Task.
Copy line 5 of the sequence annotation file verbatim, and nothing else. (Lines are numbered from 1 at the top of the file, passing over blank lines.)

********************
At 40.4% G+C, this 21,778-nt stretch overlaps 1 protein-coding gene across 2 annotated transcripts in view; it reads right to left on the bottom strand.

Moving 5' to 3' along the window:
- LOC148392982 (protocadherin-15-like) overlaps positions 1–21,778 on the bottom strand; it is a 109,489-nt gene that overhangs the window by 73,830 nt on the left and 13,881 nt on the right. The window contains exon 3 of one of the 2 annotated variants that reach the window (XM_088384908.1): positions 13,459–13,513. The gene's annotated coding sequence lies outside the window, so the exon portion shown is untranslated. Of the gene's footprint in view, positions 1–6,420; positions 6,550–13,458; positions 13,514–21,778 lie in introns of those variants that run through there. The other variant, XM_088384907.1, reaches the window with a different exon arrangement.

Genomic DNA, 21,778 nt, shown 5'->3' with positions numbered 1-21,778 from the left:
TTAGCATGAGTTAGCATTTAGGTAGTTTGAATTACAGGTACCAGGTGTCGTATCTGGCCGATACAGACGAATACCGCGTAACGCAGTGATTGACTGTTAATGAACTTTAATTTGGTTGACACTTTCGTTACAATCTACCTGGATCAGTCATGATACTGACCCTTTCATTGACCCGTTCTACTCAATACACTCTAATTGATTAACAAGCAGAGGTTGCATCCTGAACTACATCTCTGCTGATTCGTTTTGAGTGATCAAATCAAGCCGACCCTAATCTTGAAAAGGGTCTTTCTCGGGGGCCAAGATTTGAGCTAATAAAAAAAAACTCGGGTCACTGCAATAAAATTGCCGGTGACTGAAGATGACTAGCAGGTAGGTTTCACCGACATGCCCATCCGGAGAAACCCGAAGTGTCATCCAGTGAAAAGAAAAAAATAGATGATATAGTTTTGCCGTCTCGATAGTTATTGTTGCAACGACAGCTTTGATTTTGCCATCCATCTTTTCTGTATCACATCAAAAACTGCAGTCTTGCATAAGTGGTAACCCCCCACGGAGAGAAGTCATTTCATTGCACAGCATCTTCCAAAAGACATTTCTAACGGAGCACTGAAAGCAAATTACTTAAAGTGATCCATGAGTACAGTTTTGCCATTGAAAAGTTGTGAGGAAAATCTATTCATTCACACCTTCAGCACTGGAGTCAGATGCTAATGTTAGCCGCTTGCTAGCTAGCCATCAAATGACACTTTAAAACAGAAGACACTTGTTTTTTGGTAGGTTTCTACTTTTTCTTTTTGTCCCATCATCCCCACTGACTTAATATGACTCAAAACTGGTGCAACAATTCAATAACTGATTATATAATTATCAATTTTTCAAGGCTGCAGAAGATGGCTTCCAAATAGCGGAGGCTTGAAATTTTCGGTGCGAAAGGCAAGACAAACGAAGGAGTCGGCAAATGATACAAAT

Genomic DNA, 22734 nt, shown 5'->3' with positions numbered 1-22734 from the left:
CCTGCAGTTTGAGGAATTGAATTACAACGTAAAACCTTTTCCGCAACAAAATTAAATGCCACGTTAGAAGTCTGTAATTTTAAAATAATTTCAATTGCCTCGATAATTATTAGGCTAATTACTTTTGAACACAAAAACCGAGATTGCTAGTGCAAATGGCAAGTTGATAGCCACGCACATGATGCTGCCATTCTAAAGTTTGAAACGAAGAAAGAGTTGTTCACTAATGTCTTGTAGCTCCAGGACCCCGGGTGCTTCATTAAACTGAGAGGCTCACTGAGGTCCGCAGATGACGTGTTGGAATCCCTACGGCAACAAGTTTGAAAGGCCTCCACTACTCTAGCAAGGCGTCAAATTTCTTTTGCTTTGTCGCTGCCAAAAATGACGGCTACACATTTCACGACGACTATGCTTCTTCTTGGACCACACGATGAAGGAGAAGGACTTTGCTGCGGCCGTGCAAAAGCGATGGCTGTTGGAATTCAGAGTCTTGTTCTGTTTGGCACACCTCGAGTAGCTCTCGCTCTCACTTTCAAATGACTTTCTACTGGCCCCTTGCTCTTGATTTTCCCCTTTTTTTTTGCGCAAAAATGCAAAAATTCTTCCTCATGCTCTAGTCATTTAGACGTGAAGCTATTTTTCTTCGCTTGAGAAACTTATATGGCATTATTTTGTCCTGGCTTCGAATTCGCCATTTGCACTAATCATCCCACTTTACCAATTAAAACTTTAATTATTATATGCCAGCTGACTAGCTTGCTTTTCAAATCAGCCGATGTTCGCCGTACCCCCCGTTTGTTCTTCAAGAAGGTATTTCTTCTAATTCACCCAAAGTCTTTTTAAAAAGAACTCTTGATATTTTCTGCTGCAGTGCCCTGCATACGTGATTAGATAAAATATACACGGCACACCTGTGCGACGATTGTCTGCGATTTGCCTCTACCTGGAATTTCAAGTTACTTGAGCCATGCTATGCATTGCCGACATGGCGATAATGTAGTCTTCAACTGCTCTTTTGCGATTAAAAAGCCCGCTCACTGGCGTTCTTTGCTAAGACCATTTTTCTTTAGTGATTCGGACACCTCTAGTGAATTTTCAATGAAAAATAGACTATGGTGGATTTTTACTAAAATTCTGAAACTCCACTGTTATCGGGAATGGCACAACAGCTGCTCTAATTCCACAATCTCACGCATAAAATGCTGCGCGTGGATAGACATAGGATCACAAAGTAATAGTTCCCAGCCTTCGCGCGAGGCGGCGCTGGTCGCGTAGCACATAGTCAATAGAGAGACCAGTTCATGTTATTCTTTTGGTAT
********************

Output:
TTAGCATGAGTTAGCATTTAGGTAGTTTGAATTACAGGTACCAGGTGTCGTATCTGGCCGATACAGACGAATACCGCGTAACGCAGTGATTGACTGTTAATGAACTTTAATTTGGTTGACACTTTCGTTACAATCTACCTGGATCAGTCATGATACTGACCCTTTCATTGACCCGTTCTACTCAATACACTCTAATTGATTAACAAGCAGAGGTTGCATCCTGAACTACATCTCTGCTGATTCGTTTTGAGTGATCAAATCAAGCCGACCCTAATCTTGAAAAGGGTCTTTCTCGGGGGCCAAGATTTGAGCTAATAAAAAAAAACTCGGGTCACTGCAATAAAATTGCCGGTGACTGAAGATGACTAGCAGGTAGGTTTCACCGACATGCCCATCCGGAGAAACCCGAAGTGTCATCCAGTGAAAAGAAAAAAATAGATGATATAGTTTTGCCGTCTCGATAGTTATTGTTGCAACGACAGCTTTGATTTTGCCATCCATCTTTTCTGTATCACATCAAAAACTGCAGTCTTGCATAAGTGGTAACCCCCCACGGAGAGAAGTCATTTCATTGCACAGCATCTTCCAAAAGACATTTCTAACGGAGCACTGAAAGCAAATTACTTAAAGTGATCCATGAGTACAGTTTTGCCATTGAAAAGTTGTGAGGAAAATCTATTCATTCACACCTTCAGCACTGGAGTCAGATGCTAATGTTAGCCGCTTGCTAGCTAGCCATCAAATGACACTTTAAAACAGAAGACACTTGTTTTTTGGTAGGTTTCTACTTTTTCTTTTTGTCCCATCATCCCCACTGACTTAATATGACTCAAAACTGGTGCAACAATTCAATAACTGATTATATAATTATCAATTTTTCAAGGCTGCAGAAGATGGCTTCCAAATAGCGGAGGCTTGAAATTTTCGGTGCGAAAGGCAAGACAAACGAAGGAGTCGGCAAATGATACAAAT